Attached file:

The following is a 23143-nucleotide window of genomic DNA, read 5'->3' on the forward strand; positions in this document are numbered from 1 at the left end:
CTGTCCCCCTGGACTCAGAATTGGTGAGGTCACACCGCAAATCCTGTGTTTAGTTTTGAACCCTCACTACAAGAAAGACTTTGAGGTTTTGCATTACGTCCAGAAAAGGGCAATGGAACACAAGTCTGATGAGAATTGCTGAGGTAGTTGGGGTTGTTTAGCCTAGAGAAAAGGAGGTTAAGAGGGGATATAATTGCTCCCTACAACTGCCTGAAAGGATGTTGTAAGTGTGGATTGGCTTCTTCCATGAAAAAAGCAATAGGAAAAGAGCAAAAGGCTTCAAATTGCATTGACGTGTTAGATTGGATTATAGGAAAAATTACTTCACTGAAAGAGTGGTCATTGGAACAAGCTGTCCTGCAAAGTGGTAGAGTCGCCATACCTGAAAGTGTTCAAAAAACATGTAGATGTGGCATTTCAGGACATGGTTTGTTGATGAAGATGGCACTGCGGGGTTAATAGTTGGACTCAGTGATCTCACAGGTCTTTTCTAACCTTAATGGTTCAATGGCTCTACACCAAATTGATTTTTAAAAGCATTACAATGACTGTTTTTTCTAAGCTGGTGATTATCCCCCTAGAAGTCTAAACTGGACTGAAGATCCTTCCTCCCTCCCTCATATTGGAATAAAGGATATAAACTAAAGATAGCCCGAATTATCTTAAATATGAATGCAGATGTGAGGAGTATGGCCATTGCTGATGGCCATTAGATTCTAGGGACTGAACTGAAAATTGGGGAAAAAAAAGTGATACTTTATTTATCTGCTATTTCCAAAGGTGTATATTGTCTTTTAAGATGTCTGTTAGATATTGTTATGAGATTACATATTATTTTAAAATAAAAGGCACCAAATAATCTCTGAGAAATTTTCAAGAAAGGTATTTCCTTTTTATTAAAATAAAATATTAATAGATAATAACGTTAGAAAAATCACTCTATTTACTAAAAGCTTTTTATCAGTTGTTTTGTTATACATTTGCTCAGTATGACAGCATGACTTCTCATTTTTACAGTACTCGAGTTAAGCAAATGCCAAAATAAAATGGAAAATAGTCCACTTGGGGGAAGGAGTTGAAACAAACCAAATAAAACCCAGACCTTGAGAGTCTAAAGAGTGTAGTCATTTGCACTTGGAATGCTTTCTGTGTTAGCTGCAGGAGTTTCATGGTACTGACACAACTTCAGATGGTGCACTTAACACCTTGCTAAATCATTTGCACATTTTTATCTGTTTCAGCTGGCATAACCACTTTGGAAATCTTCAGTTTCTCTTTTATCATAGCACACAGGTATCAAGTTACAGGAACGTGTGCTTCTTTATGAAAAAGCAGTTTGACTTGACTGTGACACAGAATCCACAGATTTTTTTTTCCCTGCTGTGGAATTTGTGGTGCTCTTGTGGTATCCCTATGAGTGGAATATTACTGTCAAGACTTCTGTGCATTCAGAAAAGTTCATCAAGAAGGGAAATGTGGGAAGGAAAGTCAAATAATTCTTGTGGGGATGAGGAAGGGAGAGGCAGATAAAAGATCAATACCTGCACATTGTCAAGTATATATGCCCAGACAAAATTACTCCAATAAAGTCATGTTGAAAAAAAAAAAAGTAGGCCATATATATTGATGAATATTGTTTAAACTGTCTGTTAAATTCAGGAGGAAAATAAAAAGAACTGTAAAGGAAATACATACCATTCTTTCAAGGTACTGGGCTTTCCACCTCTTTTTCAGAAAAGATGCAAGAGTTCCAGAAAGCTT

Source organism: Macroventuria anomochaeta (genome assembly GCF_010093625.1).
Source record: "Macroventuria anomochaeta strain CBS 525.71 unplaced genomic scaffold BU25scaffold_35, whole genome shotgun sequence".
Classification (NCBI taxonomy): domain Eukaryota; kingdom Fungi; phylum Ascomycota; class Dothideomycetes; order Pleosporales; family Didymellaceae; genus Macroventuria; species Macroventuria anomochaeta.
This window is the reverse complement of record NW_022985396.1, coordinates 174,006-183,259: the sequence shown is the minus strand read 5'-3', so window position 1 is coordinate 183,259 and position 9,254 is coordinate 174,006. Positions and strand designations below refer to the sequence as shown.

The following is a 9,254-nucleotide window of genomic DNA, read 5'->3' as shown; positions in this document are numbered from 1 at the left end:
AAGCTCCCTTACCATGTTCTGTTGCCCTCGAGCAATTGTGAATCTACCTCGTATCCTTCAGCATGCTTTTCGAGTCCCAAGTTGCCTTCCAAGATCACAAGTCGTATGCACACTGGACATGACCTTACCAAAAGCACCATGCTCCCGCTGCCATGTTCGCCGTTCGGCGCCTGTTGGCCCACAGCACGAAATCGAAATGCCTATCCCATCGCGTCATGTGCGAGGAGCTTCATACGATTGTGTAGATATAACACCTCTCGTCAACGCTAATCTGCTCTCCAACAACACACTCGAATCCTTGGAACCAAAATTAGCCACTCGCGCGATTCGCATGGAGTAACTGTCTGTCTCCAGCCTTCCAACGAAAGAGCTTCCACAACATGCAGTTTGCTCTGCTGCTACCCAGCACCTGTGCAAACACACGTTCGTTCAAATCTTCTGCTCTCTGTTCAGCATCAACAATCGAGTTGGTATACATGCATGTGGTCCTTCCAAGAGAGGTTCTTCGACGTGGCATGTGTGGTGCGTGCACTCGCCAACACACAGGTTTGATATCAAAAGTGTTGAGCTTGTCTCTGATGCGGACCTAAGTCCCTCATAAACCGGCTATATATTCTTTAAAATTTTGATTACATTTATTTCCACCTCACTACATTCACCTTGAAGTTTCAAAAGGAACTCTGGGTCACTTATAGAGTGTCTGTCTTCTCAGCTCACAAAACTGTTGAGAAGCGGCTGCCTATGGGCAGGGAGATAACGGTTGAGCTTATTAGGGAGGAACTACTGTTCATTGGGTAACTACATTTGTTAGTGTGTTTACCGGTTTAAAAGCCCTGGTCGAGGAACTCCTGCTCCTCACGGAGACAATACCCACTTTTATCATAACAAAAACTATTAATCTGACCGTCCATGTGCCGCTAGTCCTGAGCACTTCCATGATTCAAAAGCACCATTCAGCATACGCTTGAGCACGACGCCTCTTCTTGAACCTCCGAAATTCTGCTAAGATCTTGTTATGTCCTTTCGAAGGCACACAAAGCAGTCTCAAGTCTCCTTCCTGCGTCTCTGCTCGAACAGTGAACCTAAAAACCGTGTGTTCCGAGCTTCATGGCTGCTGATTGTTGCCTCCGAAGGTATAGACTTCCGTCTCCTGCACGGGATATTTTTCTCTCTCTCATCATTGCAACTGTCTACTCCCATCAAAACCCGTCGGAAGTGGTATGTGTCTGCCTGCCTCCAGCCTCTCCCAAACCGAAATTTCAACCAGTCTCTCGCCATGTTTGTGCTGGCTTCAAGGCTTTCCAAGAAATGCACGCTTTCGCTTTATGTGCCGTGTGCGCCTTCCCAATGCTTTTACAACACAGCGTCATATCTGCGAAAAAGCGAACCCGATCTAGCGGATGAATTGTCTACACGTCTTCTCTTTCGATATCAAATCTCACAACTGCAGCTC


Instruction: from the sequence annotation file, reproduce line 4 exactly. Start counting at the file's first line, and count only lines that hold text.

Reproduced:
Source record: "Macroventuria anomochaeta strain CBS 525.71 unplaced genomic scaffold BU25scaffold_35, whole genome shotgun sequence".